Today we think nothing of watching video and audio natively in the browser, and nothing of running a browser on a phone,” said Tim Berners-Lee, W3C Director. “We expect to be able to share photos, shop, read the news, and look up information anywhere, on any device. Though they remain invisible to most users, HTML5 and the Open Web Platform are driving these growing user expectations.

HTML5 brings to the Web video and audio tracks without needing plugins; programmatic access to a resolution-dependent bitmap canvas, which is useful for rendering graphs, game graphics, or other visual images on the fly; native support for scalable vector graphics (SVG) and math (MathML); annotations important for East Asian typography (Ruby); features to enable accessibility of rich applications; and much more.

The HTML5 test suite, which includes over 100,000 tests and continues to grow, is strengthening browser interoperability. Learn more about the Test the Web Forward community effort.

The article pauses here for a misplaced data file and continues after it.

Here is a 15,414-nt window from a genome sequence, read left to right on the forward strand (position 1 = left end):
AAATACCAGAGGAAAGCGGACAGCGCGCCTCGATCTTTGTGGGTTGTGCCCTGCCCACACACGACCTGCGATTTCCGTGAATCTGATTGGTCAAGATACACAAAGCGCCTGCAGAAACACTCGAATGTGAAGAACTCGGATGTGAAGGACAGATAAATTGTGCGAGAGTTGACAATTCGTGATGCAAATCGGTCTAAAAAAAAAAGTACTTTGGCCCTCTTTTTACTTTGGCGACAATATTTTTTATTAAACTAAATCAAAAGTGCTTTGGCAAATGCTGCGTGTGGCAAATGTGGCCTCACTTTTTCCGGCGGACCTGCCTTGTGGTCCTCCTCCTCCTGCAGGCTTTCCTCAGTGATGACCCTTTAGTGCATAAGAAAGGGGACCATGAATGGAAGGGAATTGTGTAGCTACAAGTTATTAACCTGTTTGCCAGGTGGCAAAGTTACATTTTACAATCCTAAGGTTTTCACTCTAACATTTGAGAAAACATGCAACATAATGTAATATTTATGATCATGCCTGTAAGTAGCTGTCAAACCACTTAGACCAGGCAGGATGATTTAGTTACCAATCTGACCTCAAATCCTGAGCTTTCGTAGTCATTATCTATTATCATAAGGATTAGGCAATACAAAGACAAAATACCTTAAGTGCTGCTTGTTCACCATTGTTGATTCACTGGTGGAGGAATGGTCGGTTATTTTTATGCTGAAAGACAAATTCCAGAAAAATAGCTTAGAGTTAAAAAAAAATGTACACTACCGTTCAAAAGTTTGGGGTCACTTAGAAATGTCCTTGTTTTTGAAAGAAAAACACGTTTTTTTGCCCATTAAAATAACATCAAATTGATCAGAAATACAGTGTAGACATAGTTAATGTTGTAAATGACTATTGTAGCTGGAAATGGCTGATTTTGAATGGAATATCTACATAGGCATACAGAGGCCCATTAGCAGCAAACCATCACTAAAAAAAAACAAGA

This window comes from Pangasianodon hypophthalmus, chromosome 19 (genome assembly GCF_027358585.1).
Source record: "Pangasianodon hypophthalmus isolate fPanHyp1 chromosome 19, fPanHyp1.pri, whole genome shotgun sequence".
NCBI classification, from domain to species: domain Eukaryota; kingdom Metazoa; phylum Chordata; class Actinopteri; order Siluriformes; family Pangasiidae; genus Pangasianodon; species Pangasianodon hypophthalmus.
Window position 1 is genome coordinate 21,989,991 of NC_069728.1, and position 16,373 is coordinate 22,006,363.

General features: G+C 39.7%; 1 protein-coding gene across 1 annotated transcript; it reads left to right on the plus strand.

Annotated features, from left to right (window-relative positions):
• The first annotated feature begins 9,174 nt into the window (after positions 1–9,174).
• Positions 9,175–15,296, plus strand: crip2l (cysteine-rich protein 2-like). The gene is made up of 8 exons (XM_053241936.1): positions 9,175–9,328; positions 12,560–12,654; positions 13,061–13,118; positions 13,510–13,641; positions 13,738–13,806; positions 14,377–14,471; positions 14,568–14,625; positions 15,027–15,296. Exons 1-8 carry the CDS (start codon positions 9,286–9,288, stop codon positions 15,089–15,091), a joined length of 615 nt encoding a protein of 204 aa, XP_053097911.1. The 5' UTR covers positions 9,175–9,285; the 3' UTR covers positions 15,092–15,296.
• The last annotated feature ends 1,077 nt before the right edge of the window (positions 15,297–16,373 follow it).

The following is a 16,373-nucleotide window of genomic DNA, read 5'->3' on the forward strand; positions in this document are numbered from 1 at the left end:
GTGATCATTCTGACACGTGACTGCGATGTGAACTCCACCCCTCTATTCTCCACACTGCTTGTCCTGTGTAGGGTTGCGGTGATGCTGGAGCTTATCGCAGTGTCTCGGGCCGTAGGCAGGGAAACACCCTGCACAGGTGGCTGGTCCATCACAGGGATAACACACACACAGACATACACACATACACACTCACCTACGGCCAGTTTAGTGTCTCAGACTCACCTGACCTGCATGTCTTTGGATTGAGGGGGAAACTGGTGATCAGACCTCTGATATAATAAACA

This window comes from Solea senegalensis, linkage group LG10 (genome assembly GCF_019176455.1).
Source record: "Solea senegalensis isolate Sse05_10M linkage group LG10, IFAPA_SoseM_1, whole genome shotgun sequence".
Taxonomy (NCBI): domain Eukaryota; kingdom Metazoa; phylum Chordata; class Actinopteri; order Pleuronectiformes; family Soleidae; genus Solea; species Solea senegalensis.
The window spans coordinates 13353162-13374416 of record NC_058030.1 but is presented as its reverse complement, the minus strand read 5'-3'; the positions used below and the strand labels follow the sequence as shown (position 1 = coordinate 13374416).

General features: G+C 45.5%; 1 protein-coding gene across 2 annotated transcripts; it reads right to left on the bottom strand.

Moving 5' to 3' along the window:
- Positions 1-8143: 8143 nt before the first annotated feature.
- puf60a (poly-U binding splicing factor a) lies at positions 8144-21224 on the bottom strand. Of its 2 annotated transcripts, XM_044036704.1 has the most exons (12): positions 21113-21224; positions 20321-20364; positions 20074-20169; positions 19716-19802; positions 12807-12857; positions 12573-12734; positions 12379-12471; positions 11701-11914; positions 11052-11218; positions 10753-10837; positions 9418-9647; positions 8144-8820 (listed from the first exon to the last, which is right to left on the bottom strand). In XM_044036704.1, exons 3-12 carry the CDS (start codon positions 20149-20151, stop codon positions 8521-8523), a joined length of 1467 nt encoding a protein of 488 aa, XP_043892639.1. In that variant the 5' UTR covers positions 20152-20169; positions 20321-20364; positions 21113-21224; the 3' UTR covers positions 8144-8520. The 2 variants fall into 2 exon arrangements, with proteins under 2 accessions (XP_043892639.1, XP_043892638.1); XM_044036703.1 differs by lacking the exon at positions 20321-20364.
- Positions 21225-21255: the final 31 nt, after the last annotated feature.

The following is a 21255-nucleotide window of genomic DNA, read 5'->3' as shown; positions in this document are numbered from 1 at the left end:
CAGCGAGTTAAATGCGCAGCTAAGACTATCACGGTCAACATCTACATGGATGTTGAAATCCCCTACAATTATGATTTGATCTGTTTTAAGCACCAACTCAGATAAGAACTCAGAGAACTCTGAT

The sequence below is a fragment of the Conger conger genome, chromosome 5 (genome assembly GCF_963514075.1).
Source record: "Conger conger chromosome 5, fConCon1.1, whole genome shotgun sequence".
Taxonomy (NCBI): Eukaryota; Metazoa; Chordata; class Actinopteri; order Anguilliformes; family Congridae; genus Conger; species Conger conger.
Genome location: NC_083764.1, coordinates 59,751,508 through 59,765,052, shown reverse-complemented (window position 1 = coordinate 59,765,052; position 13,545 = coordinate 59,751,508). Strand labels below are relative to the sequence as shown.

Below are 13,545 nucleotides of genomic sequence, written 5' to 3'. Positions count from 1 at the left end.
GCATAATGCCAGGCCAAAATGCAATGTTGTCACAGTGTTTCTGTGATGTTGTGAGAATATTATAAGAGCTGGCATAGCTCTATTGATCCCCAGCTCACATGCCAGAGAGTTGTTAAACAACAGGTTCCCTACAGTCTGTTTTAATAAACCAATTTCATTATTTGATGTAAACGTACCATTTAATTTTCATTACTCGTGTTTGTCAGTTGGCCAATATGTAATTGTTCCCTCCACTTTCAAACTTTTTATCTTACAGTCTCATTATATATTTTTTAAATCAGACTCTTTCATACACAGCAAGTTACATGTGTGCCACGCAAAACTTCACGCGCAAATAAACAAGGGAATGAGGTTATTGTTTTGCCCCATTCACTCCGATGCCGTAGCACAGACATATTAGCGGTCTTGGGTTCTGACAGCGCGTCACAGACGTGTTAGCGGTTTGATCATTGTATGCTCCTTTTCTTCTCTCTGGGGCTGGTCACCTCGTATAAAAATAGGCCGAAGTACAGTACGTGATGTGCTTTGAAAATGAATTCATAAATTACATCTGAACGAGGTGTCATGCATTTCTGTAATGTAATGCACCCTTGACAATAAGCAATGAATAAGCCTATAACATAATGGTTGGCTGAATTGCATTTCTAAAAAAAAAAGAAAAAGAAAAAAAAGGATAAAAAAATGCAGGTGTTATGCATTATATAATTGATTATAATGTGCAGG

With today’s publication of the Recommendation, software implementers benefit from Royalty-Free licensing commitments from over sixty companies under W3C’s Patent Policy. Enabling implementers to use Web technology without payment of royalties is critical to making the Web a platform for innovation.

Read the Press Release, testimonials from W3C Members, and acknowledgments. For news on what’s next after HTML5, see W3C CEO Jeff Jaffe’s blog post: Application Foundations for the Open Web Platform. We also invite you to check out our video Web standards for the future.

W3C releases Code of Ethics and Professional Conduct

W3C released today a Positive Work Environment Framework that includes a Code of Ethics and Professional Conduct and accompanying procedures. Both guidelines are now in effect and govern our work environment.

W3C is a growing and global community where participants from all horizons choose to work together. Our Code of Ethics and Professional Conduct defines a set of community principles and promotes high standards of professional practice. It also acts as a vehicle for better identity of the organization which celebrates its 20th anniversary this month.